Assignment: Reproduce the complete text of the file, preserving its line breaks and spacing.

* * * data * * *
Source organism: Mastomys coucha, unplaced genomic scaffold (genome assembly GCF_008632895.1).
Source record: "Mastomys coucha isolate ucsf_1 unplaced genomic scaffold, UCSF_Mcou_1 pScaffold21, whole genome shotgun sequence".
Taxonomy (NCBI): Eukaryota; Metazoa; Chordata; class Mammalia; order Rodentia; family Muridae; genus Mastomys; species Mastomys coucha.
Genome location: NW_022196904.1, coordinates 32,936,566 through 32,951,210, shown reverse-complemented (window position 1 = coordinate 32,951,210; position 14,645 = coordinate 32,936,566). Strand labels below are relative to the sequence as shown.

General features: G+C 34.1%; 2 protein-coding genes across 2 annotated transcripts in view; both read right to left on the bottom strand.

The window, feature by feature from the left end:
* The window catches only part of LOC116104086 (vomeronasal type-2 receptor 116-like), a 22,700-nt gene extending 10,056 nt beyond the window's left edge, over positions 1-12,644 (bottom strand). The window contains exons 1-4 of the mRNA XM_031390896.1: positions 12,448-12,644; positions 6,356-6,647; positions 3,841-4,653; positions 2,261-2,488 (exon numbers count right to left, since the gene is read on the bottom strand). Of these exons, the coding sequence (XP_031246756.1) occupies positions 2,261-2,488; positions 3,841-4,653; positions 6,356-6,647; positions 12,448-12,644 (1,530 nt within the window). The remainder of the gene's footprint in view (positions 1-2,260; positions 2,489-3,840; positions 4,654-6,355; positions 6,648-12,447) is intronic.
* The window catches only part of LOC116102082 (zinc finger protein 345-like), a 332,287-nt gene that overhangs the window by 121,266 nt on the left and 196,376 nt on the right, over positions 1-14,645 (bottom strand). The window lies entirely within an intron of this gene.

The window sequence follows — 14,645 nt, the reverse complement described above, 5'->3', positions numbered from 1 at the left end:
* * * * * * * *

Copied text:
Source organism: Mastomys coucha, unplaced genomic scaffold (genome assembly GCF_008632895.1).
Source record: "Mastomys coucha isolate ucsf_1 unplaced genomic scaffold, UCSF_Mcou_1 pScaffold21, whole genome shotgun sequence".
Taxonomy (NCBI): Eukaryota; Metazoa; Chordata; class Mammalia; order Rodentia; family Muridae; genus Mastomys; species Mastomys coucha.
Genome location: NW_022196904.1, coordinates 32,936,566 through 32,951,210, shown reverse-complemented (window position 1 = coordinate 32,951,210; position 14,645 = coordinate 32,936,566). Strand labels below are relative to the sequence as shown.

General features: G+C 34.1%; 2 protein-coding genes across 2 annotated transcripts in view; both read right to left on the bottom strand.

The window, feature by feature from the left end:
* The window catches only part of LOC116104086 (vomeronasal type-2 receptor 116-like), a 22,700-nt gene extending 10,056 nt beyond the window's left edge, over positions 1-12,644 (bottom strand). The window contains exons 1-4 of the mRNA XM_031390896.1: positions 12,448-12,644; positions 6,356-6,647; positions 3,841-4,653; positions 2,261-2,488 (exon numbers count right to left, since the gene is read on the bottom strand). Of these exons, the coding sequence (XP_031246756.1) occupies positions 2,261-2,488; positions 3,841-4,653; positions 6,356-6,647; positions 12,448-12,644 (1,530 nt within the window). The remainder of the gene's footprint in view (positions 1-2,260; positions 2,489-3,840; positions 4,654-6,355; positions 6,648-12,447) is intronic.
* The window catches only part of LOC116102082 (zinc finger protein 345-like), a 332,287-nt gene that overhangs the window by 121,266 nt on the left and 196,376 nt on the right, over positions 1-14,645 (bottom strand). The window lies entirely within an intron of this gene.

The window sequence follows — 14,645 nt, the reverse complement described above, 5'->3', positions numbered from 1 at the left end: